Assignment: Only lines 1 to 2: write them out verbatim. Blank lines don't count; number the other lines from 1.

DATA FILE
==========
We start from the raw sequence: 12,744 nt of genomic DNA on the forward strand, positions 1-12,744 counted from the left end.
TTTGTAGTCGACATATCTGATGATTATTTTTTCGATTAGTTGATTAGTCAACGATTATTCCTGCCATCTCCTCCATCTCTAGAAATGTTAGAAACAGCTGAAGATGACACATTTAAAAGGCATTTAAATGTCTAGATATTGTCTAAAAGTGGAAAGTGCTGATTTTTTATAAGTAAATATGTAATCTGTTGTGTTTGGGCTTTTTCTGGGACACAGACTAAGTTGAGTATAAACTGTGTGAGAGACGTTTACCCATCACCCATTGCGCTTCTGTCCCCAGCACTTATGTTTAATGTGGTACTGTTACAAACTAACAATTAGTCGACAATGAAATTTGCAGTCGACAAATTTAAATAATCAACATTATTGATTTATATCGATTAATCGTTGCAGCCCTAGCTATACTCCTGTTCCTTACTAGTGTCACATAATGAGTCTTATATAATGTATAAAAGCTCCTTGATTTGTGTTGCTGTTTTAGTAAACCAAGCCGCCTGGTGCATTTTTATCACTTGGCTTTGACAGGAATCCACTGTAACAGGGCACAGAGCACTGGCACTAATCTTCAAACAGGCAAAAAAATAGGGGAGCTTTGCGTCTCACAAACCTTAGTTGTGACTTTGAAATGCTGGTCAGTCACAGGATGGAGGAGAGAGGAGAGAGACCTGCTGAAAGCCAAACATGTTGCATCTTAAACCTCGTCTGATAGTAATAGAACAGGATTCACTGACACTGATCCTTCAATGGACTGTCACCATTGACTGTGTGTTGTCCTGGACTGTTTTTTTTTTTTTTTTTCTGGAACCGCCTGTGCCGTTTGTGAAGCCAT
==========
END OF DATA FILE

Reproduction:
We start from the raw sequence: 12,744 nt of genomic DNA on the forward strand, positions 1-12,744 counted from the left end.
TTTGTAGTCGACATATCTGATGATTATTTTTTCGATTAGTTGATTAGTCAACGATTATTCCTGCCATCTCCTCCATCTCTAGAAATGTTAGAAACAGCTGAAGATGACACATTTAAAAGGCATTTAAATGTCTAGATATTGTCTAAAAGTGGAAAGTGCTGATTTTTTATAAGTAAATATGTAATCTGTTGTGTTTGGGCTTTTTCTGGGACACAGACTAAGTTGAGTATAAACTGTGTGAGAGACGTTTACCCATCACCCATTGCGCTTCTGTCCCCAGCACTTATGTTTAATGTGGTACTGTTACAAACTAACAATTAGTCGACAATGAAATTTGCAGTCGACAAATTTAAATAATCAACATTATTGATTTATATCGATTAATCGTTGCAGCCCTAGCTATACTCCTGTTCCTTACTAGTGTCACATAATGAGTCTTATATAATGTATAAAAGCTCCTTGATTTGTGTTGCTGTTTTAGTAAACCAAGCCGCCTGGTGCATTTTTATCACTTGGCTTTGACAGGAATCCACTGTAACAGGGCACAGAGCACTGGCACTAATCTTCAAACAGGCAAAAAAATAGGGGAGCTTTGCGTCTCACAAACCTTAGTTGTGACTTTGAAATGCTGGTCAGTCACAGGATGGAGGAGAGAGGAGAGAGACCTGCTGAAAGCCAAACATGTTGCATCTTAAACCTCGTCTGATAGTAATAGAACAGGATTCACTGACACTGATCCTTCAATGGACTGTCACCATTGACTGTGTGTTGTCCTGGACTGTTTTTTTTTTTTTTTTTCTGGAACCGCCTGTGCCGTTTGTGAAGCCAT